Sunday, November 20, 2011

“Jesus Christ is Lord” – Solemnity of Our Lord Jesus Christ, King of the Universe

Christ in Majesty, Codex Aureus of Lorsch
German, 778-830, folio 72v
Vatican City, Biblioteca Apostolica Vaticana
Jesus said to his disciples:
"When the Son of Man comes in his glory,
and all the angels with him,
he will sit upon his glorious throne,
and all the nations will be assembled before him.
And he will separate them one from another,
as a shepherd separates the sheep from the goats."
Matthew 25:31-32

Portion of Gospel for the Solemnity of Christ the King,
Year A,

The idea of Jesus as king of the universe goes back to the earliest decades of Christian life. In Philippians 2:9-11, written sometime between 55 and 63 AD, St. Paul quotes what is believed to be one of the earliest Christian hymns which proclaims “Jesus Christ is Lord, to the glory of God the Father” at whose name “every knee should bend, of those in heaven and on earth and under the earth” (Philippians 2:11 and 10).
In Christian art, however, the visual representation of Christ as King and Lord of the universe took a while to develop. It was not until the 4th century, when Christianity had become a tolerated religion and was free to construct buildings specifically for Christian worship, that this image began to appear. Earlier, images of Christ, made during the days of persecution and a need for concealment, had been symbolic (such as the well-known sign of the fish) or had been disguised (as for instance, the image of the Good Shepherd or the Philosopher). 1  With the easing of these pressures, and the accompanying sudden acquisition of Imperial favor and Imperial involvement; as well as in the course of thrashing out the Church’s understanding of the nature of Jesus as both human and divine, these images were superseded by others which reflected the kingly understanding already apparent in the hymn quoted by St. Paul.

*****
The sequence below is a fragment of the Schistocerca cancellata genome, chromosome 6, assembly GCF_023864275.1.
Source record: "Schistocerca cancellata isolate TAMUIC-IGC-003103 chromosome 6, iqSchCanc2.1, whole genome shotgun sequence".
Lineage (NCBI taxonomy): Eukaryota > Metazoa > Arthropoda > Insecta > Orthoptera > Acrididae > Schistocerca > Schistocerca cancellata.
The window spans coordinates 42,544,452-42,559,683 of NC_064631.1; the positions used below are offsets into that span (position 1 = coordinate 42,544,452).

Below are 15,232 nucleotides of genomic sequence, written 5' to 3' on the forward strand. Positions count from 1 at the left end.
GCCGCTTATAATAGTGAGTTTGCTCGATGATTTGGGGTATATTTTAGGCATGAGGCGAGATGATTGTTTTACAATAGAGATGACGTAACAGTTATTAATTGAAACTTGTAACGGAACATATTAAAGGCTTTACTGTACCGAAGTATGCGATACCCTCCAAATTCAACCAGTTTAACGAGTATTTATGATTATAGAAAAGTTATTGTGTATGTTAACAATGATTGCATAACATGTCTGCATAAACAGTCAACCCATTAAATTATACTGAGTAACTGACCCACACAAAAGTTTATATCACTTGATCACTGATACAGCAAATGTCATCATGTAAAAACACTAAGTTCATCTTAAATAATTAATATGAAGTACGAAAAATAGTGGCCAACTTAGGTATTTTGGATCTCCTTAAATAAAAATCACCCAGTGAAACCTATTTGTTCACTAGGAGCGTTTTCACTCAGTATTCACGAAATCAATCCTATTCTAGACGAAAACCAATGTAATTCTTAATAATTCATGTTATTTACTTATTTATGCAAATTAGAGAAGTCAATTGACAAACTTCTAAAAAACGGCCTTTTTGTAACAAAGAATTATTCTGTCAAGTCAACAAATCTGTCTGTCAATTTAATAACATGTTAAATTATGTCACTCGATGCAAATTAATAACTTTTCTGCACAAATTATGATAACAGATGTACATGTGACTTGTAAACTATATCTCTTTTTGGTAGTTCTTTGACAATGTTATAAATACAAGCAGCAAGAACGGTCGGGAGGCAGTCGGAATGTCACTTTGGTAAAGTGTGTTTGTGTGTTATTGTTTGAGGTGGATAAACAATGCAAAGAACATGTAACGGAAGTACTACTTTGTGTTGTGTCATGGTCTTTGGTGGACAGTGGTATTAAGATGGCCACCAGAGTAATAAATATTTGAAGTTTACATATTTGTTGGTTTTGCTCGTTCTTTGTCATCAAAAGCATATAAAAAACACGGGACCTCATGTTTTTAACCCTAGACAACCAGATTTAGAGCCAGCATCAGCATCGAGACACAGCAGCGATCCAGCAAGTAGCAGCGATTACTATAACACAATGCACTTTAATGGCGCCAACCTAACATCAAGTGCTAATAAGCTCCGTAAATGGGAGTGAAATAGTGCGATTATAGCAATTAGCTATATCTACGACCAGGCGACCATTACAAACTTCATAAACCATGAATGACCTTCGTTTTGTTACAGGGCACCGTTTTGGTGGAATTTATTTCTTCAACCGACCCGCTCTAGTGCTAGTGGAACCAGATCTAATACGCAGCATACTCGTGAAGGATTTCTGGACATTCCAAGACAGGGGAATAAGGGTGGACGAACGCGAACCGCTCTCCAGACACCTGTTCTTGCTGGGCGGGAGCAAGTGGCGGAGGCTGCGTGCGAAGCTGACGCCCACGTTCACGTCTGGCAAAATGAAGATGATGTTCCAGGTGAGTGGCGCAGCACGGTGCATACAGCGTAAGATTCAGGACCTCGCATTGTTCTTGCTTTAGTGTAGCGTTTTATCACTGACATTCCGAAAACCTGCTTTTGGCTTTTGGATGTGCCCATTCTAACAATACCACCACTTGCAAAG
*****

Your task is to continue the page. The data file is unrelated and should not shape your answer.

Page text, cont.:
Augustus Primaporta,
Roman, 1at century
Vatican, Vatican Museums

The obvious place to which 4th century Christians looked for ideas in how to portray the human-divine person of Jesus as King was to already existing images of the Emperor. These images went back as far as the time of Augustus in the early 1st century (as for instance in the Augusta Primaporta).

But they were also as recent as Constantine’s own colossal statue of around 315. This gigantic statue, parts of which can be seen today in the Capitoline Museum in Rome, was placed around 315 in the secular basilica, now known as the Basilica of Constantine, close to the Coliseum. Modeled on the famous colossal statue of the god, Zeus, at Olympus, it showed Constantine seated, holding a scepter in his upraised right hand. Reconstructions suggest that he held an orb in his now missing left hand.

Colossal Statue of Constantine
(Computer reconstruction)
Rome, 4th century
The marble parts are today in the Capitoline Museum in Rome

It is, therefore, not surprising that the earliest images of Christ as King portray Him in a similar way. In one of the two apse mosaics from the tomb of Constantine’s daughter, Constantina, dated to around 350, Christ appears as if an Emperor. As described by Prof. Johannes Deckers “Christ is portrayed as Pantocrator, enthroned atop a transparent blue sphere symbolizing the cosmos. Although he still wears the traditional costume of a philosopher, consisting of tunic, cloak and sandals, now his garments are either gold or purple adorned with wide gold stripes like those of the emperor. His bearded head is surrounded by a nimbus, a device employed in earlier Roman art to distinguish gods, personifications, and deified emperors. Christ hands Peter a pair of keys symbolic of the powers entrusted to him. Peter receives the keys in humility, his hands draped in his cloak. …. it is as though we are witnessing a ceremony at the court of the emperor of heaven. Peter approaches Christ in the way etiquette demanded that an official approach the emperor on receiving an appointment. .. Christ appears like the lord of heaven between fiery clouds, enthroned above the spherical cosmos. To see how explicitly Christ is cast in the role of n emperor, one need only glance at a traditional formula adapted for various rulers in Roman times.”2 

Christ in Majesty
Mosaic, Roman, c. 350
Rome, Church of Santa Costanza

However, there are also significant differences between the image of Christ and the image of the Emperor for Christ holds, not a scepter and an orb, but keys and a scroll, very much as He had in the image of the Traditio Legis. He is not the worldly ruler, but a ruler whose kingdom is one of heavenly power, based on the Scriptures.